Film cameras of comparable level were cheaper. E.g. my Rebel G was $240 in 2001 (with a kit lens). I believe Elan 7 body could be had for $500 - this is at least the equivalent of today's 7D. So the film cameras were about 1/3rd of today's cost, at least. Part of it makes sense considering that there was no processor inside, and I bet the electronics were much simpler. And the film cameras didn't get obsolete as quickly, as long as the metering system and AF worked well. My then-20 year old Zenit ET camera required more work (focusing was manual, and exposure had to be read off of a built-in meter and then dialed in manually). But it still provided me with a metered reading and the final result when using the same film and the same lens was as good as Rebel's. Basically, as long as I was not doing shoots of a fast paced action, I could use a 20 or even 40 year old camera in same exact conditions as a then-modern camera and get the same exact results with little extra work of dialing in the meter readings manually. The only reason I went with Rebel was for AF and built in flash, both of which are very helpful when taking photos of kids. And in the hindsight, I'd be better off buying a cheapo used battery-operated external flash with a cable sync, and investing in more M42 lenses instead. Other than some convenience features, these two cameras 20 years apart were on the same level. A lot of what is today handled in the body, was handled by film back then, so all you had to do to "upgrade" was pick a different roll of film.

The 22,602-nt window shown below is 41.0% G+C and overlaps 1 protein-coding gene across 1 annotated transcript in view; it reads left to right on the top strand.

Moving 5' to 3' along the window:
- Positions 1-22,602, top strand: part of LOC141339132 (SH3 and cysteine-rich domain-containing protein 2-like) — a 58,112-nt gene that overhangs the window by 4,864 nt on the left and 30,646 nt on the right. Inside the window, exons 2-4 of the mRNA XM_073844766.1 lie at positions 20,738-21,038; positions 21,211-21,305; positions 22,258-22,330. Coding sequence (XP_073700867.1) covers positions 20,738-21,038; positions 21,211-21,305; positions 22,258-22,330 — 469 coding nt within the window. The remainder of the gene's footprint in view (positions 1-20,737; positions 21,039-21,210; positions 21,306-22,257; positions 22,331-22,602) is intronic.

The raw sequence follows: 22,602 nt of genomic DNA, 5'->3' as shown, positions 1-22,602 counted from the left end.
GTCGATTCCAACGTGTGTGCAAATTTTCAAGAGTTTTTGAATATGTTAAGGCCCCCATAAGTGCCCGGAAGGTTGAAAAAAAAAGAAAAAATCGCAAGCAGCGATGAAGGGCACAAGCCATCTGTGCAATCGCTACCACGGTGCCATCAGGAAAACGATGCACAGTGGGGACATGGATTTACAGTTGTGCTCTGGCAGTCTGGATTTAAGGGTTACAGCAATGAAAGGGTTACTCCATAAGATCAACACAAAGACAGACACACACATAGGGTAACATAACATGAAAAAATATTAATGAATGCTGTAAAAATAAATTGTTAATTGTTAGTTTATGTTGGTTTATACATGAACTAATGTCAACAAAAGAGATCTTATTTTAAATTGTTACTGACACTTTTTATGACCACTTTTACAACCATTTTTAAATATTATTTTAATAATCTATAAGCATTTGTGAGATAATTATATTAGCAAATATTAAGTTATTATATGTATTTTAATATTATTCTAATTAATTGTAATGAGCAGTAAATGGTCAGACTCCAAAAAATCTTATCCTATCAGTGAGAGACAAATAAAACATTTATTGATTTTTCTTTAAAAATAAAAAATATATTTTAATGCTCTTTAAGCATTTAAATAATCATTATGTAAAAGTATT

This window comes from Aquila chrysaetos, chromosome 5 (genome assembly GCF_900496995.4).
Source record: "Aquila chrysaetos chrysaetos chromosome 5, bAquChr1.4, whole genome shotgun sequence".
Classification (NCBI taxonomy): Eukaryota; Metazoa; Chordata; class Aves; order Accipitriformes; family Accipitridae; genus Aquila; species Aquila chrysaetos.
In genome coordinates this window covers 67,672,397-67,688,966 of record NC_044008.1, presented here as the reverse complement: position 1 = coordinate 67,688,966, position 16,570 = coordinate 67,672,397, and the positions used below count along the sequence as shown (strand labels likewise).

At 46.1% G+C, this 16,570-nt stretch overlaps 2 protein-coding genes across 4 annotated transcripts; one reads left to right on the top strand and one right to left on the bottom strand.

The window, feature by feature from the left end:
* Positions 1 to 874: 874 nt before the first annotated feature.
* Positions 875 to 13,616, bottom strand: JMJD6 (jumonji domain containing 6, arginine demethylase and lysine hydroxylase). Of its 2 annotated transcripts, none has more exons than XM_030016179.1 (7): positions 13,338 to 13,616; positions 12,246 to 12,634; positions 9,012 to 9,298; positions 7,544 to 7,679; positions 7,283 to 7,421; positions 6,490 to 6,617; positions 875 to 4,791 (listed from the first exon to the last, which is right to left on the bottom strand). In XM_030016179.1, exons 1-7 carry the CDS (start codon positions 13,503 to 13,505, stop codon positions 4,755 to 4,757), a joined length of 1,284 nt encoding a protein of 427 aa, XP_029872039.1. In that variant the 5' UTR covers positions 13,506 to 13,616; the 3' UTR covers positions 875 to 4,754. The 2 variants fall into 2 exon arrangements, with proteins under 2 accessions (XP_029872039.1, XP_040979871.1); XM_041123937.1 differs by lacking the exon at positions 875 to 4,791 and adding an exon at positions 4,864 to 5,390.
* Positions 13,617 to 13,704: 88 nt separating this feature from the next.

Now, try to get the same results at ISO1600 using a 1 year old T3i and a 6 year old XTi ($630 back in 2007). Or at ISO6400. How about the changes in dynamic range between today and say 5 years from now. The overlapping areas in which the 5 year old technology gives you the same results as the latest and greatest technology are getting smaller and smaller. So while you can still get excellent results with XTi under same conditions today as you could in 2006, you just can't match T3i's useability range. And as long as technology keeps improving, 20 years from now (if the electronics in your current body survive that long) your camera will be only useful as a conversation piece. So yes, we save on cost of film, and get a greatly improved ability to learn quickly and manipulate the final output on the cheap, but we pay more for hardware upgrades and they are more frequent.